I recently spent a day with a group of dealers from an area where a new Home Expo had opened. They said the same thing: "It doesn't affect me." Afterwards, I visited that Home Expo only to find it had 350 retainers on file. That means that 350 clients from that area chose to bypass kitchen and bath firms and, instead, retain Home Expo for their design project. And no dealers were affected? Who's kidding who here? Dealers will often tell me that Home Expo clients were not their clients anyway. Whose clients were they? Before Home Expo came along, where would those folks have purchased their kitchens? Mars? Change is in order.

I've been watching a battle of change right down the street from our kitchen and bath design firm. A local natural foods store has enjoyed a loyal following for a number of years. Recently, however, a national natural foods megastore has begun construction of a new building right next door to it. Suddenly, the local store is offering cooking classes, wine tastings, take-out foods, etc. Obviously, it's making big changes in an attempt to stay alive in the face of major competition. The question is, why did it wait? If these changes are such good ideas, why weren't they done before? If the store had anticipated change welcomed change would it now be fighting for survival? It's something to consider about your own business.

What would your firm do if your key competitor were to open a superstore right next to you? Are there things about your business you would change to make it a better operation? Probably so. Would it be better to wait until the construction starts, or to make those improvements now? Pretty obvious answer.

Our industry has all sorts of curve balls that could come your way at any time. The big-box chains are just the most obvious ones. What if one of your major suppliers decided to go direct and started courting your customers? Never happen, you say? Maybe yes, maybe no. Are there manufacturers selling direct now? Yes. Do you positively know your suppliers' game plans for growth? Probably not. Would you have to scramble to keep your business viable if it did happen? Perhaps you would have to make some significant changes to remain better than the new competition.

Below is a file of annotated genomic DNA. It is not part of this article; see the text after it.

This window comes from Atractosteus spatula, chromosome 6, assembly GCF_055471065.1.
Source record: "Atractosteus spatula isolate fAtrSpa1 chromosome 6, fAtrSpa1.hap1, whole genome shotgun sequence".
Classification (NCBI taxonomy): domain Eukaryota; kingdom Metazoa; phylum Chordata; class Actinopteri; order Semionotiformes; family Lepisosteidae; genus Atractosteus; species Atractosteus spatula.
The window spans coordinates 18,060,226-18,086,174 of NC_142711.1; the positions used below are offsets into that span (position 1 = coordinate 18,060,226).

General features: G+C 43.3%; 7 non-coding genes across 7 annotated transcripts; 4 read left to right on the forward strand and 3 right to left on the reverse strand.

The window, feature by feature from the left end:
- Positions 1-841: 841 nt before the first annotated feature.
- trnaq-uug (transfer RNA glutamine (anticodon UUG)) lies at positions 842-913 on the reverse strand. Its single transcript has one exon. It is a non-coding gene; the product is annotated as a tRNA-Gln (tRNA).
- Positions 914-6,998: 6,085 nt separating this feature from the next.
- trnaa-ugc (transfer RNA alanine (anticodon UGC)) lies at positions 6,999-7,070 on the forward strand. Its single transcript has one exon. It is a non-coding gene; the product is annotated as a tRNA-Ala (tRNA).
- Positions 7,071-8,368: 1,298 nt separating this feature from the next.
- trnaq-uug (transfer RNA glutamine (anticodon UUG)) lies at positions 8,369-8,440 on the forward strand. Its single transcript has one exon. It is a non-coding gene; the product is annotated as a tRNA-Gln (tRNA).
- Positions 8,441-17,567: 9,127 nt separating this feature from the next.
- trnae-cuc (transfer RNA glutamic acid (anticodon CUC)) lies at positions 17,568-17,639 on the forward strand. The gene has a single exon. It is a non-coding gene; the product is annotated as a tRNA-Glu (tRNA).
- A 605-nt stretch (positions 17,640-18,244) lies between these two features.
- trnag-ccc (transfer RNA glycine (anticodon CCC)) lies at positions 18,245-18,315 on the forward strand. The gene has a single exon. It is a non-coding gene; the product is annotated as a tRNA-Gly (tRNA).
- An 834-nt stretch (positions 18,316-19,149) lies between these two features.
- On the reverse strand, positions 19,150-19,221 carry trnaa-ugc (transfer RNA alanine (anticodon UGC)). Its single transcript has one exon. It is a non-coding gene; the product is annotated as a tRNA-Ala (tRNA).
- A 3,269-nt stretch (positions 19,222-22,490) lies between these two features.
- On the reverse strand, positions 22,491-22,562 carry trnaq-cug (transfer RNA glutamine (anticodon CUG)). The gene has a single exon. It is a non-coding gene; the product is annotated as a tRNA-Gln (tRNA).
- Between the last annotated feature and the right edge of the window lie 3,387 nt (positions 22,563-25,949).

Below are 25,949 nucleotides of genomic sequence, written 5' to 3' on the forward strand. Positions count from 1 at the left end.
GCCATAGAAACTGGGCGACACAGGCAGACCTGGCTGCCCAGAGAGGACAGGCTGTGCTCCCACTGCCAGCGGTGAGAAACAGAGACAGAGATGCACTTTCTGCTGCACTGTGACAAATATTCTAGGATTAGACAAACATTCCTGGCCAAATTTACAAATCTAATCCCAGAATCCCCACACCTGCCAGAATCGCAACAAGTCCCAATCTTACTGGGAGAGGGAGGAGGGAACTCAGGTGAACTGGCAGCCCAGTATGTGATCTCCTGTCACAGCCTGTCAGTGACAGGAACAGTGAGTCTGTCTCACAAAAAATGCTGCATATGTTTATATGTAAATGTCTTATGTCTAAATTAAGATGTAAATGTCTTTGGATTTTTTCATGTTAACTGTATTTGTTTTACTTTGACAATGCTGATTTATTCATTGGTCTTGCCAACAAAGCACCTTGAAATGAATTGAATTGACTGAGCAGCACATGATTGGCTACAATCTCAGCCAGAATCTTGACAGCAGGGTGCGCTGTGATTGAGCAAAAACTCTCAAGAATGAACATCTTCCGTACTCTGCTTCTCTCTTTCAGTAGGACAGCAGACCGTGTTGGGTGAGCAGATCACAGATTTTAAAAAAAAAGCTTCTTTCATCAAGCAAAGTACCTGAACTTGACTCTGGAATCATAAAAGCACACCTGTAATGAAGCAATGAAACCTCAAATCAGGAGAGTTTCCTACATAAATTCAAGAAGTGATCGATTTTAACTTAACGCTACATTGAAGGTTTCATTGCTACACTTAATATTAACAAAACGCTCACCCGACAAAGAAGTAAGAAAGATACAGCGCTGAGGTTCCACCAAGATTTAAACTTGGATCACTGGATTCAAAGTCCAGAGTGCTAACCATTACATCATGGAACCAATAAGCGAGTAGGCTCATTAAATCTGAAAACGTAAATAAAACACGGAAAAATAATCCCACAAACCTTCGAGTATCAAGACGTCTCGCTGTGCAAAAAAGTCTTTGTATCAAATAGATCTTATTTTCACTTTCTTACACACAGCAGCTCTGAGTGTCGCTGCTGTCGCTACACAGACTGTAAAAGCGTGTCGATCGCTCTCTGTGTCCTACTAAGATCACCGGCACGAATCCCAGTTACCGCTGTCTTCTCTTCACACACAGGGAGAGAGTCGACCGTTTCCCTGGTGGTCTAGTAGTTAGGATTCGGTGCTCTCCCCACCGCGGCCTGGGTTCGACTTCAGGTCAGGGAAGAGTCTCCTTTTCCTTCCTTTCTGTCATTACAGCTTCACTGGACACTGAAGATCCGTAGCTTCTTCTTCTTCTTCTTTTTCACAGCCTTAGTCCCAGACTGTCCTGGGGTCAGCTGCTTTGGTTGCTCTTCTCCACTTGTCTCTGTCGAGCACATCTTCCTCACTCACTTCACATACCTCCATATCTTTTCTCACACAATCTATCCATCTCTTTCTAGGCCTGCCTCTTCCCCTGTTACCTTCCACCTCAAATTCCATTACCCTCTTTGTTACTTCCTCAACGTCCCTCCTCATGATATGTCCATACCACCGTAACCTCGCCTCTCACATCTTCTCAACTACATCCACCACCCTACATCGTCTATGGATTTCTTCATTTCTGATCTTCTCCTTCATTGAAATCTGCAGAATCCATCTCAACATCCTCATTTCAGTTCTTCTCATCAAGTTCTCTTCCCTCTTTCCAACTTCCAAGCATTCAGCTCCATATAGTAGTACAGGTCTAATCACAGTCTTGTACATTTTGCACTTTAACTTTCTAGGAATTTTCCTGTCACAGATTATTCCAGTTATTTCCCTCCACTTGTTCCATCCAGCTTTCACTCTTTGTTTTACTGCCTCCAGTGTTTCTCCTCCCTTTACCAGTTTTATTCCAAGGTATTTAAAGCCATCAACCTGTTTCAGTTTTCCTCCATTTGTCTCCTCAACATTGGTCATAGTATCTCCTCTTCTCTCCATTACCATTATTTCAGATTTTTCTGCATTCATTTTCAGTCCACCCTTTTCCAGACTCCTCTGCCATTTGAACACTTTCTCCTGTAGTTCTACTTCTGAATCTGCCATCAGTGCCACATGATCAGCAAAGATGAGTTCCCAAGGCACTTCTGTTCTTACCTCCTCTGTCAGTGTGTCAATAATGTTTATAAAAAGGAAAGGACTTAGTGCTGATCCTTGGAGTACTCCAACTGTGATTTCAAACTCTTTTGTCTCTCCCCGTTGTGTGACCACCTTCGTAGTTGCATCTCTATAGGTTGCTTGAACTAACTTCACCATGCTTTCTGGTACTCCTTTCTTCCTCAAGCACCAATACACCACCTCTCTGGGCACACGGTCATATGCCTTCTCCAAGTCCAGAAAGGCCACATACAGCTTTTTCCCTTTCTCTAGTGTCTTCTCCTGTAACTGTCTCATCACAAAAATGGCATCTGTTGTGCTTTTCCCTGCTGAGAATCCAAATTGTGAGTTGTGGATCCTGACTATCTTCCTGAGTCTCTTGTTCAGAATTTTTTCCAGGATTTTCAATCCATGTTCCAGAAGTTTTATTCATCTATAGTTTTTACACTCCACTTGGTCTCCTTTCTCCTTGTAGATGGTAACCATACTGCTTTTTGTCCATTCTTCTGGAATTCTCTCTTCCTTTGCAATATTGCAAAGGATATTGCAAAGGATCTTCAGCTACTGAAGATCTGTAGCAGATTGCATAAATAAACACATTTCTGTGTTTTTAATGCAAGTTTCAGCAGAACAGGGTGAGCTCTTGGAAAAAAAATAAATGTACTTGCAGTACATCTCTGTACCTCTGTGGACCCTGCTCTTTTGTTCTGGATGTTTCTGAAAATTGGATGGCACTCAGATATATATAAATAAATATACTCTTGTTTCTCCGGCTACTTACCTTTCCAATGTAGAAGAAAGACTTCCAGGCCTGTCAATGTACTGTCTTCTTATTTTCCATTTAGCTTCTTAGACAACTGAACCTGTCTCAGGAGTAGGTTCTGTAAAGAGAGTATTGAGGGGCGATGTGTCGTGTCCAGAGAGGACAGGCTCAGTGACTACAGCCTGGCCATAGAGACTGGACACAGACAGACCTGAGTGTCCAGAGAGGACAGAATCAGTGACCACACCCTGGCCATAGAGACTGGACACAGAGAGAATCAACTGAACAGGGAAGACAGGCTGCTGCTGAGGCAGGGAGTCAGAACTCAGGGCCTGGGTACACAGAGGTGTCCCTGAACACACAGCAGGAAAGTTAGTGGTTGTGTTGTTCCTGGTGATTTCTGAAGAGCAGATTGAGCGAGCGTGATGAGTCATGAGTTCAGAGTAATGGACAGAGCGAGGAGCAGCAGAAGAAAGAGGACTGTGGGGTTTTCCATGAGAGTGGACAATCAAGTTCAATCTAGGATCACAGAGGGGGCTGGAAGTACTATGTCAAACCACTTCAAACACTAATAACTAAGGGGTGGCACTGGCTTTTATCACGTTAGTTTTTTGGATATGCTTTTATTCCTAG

Whatever those changes are, embrace them and make them now, not after the fact. Consider the possibility that the sales staff at your firm decides to all leave together and open a new competing firm. Would that force you to quickly make changes in your customer service level? Again, embrace change and upgrade your service level now.'

As our industry continues to mature, I'm confident that the successful firms will be those that recognize that change is coming. Anticipating change and adapting to it before it's a business problem will separate profitable firms from the 'also rans.' I suggest that you try to imagine every business scenario that could cause distress to your firm. Then, figure out what changes you would make do to do a better joband then make those changes now. If you can continually do that, you will continually prosper.

Another old saying goes "unless you're the lead sled dog, the view is pretty much the same." Embracing change really will make you the leader of the pack.